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Leopard Early Fixes and Warnings

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Leopard may be the sixth release of Mac OS X, but it's important to remember that it's also a dot-zero release, the first version of a major update of the operating system. There are bound to be some incompatibilities and fixes that Apple is aware of but didn't get a chance to fix before the discs had to be pressed, or that have cropped up since hundreds of thousands of people started running it.

Here's a rundown of some current important issues with Leopard.


Login and Keychain Update 1.0 -- This update resolves an issue caused by using an account that was created in Mac OS X 10.1 or earlier, which used a different login authentication method. It also addresses connecting to some 802.11b/g wireless networks and changing the password of an account with FileVault enabled. The update is available via Software Update or as a 10 MB download.


Application Enhancer and Blue Screen After Installation -- Many people who run Unsanity's Application Enhancer utility are ending up stuck with a blue screen after performing an upgrade installation. Apple has posted an article with recommendations on how to recover from the problem (though your best bet is to make sure all of your utilities are disabled before upgrading as Joe recommends in "Take Control of Upgrading to Leopard," and that's especially true of system-level "haxies" like this). Unsanity claims the problem stems from people using versions of Application Enhancer earlier than 2.0.3, and that they're working on ensuring Leopard compatibility. (Most third-party developers didn't receive their final release versions of Leopard until after the retail copies shipped on Friday, which puts some of the blame for incompatibilities squarely on Apple's shoulders.)


Back to My Mac Security Warning -- Alan Oppenheimer and Open Door Networks are cautioning Leopard users to turn off the Back to My Mac feature due to a security vulnerability that enables anyone with access to your .Mac account password to control your Mac remotely. Back to My Mac is located in the .Mac preference pane, and is enabled by default. [Open Door has now posted more details.]

They write: "The problem came in when we selected the server Mac in the client's sidebar. Instead of either connecting to that Mac's File Sharing as a guest, or asking us for that Mac's password, Back to My Mac automatically connected to the server Mac's File Sharing as that Mac's owner without ever asking for the owner's name and password. Worse yet, the same thing happened when then clicking on 'Share Screen...' giving us full remote control of the Mac without ever entering its password."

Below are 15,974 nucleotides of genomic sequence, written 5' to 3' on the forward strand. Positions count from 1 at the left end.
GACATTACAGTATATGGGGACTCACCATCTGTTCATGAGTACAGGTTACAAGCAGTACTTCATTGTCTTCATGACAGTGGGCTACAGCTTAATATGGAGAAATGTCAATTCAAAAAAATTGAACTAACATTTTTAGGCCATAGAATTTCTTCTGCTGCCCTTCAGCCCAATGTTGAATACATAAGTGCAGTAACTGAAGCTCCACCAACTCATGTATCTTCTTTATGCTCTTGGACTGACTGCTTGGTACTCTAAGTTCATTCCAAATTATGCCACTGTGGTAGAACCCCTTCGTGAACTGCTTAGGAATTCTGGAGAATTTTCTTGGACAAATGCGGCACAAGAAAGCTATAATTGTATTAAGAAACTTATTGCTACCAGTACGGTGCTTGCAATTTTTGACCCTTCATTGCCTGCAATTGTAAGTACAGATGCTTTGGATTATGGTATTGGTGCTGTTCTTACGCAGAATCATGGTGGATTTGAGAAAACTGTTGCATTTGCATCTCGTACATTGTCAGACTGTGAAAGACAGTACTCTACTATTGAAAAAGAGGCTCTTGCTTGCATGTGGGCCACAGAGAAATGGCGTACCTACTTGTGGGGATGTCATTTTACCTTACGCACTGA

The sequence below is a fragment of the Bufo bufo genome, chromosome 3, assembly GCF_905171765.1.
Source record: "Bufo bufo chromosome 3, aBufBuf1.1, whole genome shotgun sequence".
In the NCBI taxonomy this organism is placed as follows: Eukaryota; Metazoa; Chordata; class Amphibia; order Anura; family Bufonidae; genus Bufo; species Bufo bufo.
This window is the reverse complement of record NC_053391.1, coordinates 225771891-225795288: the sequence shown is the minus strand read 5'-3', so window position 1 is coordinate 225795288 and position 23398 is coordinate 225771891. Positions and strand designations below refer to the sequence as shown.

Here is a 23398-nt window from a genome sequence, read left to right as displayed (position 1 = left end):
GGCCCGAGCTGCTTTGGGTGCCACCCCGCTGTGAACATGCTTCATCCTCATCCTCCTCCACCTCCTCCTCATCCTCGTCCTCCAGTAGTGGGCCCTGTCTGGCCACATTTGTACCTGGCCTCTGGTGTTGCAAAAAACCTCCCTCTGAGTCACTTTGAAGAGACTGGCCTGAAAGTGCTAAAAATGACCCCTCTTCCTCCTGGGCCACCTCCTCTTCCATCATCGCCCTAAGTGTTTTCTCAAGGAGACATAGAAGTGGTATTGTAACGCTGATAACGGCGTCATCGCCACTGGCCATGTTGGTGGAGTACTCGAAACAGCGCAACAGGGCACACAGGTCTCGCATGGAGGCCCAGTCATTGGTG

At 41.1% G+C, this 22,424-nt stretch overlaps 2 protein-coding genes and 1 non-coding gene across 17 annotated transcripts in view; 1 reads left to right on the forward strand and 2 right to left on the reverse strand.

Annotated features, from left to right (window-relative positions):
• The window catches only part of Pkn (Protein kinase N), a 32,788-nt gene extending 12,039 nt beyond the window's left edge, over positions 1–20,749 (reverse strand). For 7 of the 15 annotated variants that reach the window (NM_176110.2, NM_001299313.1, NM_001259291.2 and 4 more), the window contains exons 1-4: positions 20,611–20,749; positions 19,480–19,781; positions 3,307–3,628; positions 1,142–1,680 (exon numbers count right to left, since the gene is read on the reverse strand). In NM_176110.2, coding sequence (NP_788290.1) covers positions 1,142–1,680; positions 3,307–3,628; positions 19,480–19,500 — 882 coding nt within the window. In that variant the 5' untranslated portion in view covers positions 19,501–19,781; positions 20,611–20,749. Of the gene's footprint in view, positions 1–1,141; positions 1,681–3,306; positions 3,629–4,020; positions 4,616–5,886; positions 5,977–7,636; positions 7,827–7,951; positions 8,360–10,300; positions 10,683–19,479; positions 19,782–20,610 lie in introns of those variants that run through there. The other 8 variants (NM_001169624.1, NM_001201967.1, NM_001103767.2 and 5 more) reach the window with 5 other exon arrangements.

Aperture and Time Machine -- Apple is advising users of its professional photography software that the Aperture database could become inconsistent if the program is running during a Time Machine backup (which occurs every hour). Apple's wording is interesting: "If you use Time Machine with Leopard, be sure to set your computer up so that Time Machine only does manual backups." Presumably this refers to being able to customize the Time Machine backup schedule, a feature Apple demonstrated but which didn't appear in the released version. Or, I could be reading it wrong and Apple just means that you manually switch Time Machine on in the Time Machine preference pane to trigger a backup.

Speaking of Aperture, Apple has also released Aperture 1.5.6 Update (a 130.6 MB download), which provides Leopard compatibility and addresses issues with iPhoto, the iLife Media Browser, and recovering an Aperture Library from a Vault.


Stability Updates from Apple -- Each of the following Apple software updates provide improved stability and compatibility with Leopard (and don't mention much else): iLife Support 8.1.1 (6 MB), iDVD 6.0.4 (6.5 MB), GarageBand 3.0.5 (14.4 MB), and Backup 3.1.2 (6.3 MB).


FileMaker Pro Has Known Glitches -- FileMaker Inc. has posted an article in their knowledge base on FileMaker's compatibility with Leopard. The company says FileMaker Server 9 and FileMaker Server 9 Advanced don't currently "deploy properly on Leopard," and they're working on a compatibility update. FileMaker Pro 9 and FileMaker Pro 9 Advanced "generally run on Leopard," with two known issues:

  • Instant Web publishing doesn't work
  • FileMaker works only if its language version matches the region set in the Mac's "International Formats Region" preference under System Preferences. (The English language version, for example, only works when the Mac is set to the United States region.)

The company says it has not tested versions of FileMaker prior to FileMaker 9 under Leopard, and has no plans to update earlier versions.

We'll write more if and when other notable problems arise.

 

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